WE ARE A MAGAZINE ABOUT LAW AND JUSTICE | AND THE DIFFERENCE BETWEEN THE TWO
May 21 2024
WE ARE A MAGAZINE ABOUT LAW AND JUSTICE | AND THE DIFFERENCE BETWEEN THE TWO
Search
Close this search box.

Women’s centres concerned about their survival

Women’s centres concerned about their survival

Pic: Patrick Maguire
Untitled: Patrick Maguire

The Women in Prison charity is calling on the government to level up access to vital specialist provisions for women in every local authority across England and Wales. A report by the charity assessing women’s centres has recommended that the government needs to ‘spend to save’ when it comes to the result for women.

The charity calls for funding as women’s centres have a beneficial impact on the economy. Independent analysis shows that a centre receiving £1m can, in a year, support over 650 women and generate £2.75m in socio-economic benefits, including a saving for public services. Unsustainable government funding is not only raising concerns as to centres’ survival, but also hindering the potential positive impact they can have on women, public welfare, and the economy.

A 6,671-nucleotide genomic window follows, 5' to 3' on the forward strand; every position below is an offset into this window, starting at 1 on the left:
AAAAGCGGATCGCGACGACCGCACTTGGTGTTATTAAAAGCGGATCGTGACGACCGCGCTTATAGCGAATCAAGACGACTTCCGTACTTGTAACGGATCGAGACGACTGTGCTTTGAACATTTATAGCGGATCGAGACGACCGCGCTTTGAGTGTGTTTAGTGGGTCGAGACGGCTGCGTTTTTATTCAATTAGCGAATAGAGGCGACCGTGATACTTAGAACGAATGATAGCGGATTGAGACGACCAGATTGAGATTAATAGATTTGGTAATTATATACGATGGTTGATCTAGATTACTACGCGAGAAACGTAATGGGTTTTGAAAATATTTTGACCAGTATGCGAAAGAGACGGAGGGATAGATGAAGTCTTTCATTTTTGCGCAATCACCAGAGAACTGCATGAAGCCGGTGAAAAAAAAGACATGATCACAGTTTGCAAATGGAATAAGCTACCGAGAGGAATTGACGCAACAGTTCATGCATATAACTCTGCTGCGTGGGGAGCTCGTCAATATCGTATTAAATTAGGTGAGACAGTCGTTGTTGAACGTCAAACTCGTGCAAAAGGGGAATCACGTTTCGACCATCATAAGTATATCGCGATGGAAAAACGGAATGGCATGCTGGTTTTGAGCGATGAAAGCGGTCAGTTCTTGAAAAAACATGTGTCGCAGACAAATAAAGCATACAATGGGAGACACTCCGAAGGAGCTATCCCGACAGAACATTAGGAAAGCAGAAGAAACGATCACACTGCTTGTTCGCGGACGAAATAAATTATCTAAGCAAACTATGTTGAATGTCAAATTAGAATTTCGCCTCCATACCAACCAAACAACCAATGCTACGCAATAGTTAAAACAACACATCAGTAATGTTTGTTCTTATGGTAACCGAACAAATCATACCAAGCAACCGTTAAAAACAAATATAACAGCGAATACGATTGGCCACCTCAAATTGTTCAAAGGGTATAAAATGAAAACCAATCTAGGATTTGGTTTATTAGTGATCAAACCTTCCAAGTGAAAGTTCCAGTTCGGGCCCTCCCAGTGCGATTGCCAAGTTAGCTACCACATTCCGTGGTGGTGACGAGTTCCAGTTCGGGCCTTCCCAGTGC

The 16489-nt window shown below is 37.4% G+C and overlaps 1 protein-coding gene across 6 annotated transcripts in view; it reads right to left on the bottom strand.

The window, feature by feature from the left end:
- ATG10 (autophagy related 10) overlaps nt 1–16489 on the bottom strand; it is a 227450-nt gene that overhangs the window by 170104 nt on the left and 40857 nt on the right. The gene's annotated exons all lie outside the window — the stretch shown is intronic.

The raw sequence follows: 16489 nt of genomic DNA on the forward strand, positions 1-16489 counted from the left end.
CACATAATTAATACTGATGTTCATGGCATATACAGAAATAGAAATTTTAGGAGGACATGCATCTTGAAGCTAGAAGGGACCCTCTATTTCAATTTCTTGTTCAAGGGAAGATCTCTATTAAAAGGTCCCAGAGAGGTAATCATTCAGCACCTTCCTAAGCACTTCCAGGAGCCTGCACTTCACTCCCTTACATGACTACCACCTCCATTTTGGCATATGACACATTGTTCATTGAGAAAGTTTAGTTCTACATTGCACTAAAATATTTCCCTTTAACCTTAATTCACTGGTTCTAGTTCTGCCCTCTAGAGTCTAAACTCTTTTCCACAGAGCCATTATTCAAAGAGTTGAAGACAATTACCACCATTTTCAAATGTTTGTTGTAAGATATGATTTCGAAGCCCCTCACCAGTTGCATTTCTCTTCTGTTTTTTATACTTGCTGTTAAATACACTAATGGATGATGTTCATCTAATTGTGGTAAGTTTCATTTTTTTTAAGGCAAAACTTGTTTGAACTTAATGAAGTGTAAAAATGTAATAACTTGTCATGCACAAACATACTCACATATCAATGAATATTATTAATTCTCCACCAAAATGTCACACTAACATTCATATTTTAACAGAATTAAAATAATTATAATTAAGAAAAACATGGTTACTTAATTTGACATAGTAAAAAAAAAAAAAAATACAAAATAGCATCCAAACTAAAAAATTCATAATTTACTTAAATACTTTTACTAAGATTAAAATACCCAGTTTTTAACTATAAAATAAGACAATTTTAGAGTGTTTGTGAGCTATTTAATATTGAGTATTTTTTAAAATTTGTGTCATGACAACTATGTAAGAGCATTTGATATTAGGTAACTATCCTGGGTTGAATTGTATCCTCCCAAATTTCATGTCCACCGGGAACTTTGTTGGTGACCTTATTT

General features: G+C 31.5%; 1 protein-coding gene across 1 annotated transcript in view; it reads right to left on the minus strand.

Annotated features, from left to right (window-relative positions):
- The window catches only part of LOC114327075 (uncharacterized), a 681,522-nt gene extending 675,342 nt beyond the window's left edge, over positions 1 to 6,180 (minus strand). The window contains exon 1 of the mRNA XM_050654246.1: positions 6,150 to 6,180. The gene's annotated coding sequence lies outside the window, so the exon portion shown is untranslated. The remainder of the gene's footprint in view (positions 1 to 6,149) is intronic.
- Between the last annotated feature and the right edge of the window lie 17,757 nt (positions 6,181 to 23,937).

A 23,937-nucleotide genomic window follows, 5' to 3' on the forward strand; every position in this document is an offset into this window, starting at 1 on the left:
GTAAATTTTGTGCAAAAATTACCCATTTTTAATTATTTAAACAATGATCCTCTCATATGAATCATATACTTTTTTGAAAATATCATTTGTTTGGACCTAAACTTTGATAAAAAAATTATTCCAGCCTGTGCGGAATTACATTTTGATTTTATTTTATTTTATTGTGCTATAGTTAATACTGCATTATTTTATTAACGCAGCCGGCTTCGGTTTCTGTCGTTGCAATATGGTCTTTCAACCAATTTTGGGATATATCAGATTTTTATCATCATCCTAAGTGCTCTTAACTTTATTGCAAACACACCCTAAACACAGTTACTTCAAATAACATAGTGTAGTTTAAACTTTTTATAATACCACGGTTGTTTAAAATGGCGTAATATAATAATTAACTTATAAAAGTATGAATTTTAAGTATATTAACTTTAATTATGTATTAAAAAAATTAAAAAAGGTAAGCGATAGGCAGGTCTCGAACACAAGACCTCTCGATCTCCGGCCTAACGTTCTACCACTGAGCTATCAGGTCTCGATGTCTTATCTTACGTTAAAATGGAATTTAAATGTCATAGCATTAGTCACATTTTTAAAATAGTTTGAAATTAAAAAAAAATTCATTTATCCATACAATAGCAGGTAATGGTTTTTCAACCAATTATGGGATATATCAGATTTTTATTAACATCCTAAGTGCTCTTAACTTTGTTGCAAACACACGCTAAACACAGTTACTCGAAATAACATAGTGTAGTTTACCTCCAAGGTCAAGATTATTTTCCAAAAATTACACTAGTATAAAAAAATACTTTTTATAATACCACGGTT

Women are a minority in the criminal justice system, and often have their needs overlooked. Criminal behaviour in women is often linked to experiences of trauma such as sexual or physical abuse, debt, poverty and substance abuse. Women’s centres play a vital role in assisting women in these situations and addressing their issues.

The community-based centres have been labelled as a ‘one-stop shop’ where women can access support on housing, domestic abuse, mental and physical health and other issues. The centres offer services which some women use as a lifeline, and some have reported that they can ‘speak freely to non-judgemental ears’ and ‘comfortably relay’ any fears. The needs of women facing multiple disadvantages cannot be addressed to the same extent by any other government department. 

While many centres received emergency funding during the pandemic, it did not cover many of their needs. Support during the pandemic also focused on day-to-day self-management rather than on other needs such as community services. The report shows that the centres are not being used to their full potential due to unsustainable funding arrangements. The government was urged to work with local commissioners to help benefit women who have been affected by the criminal justice system as well as their friends, families and the larger community.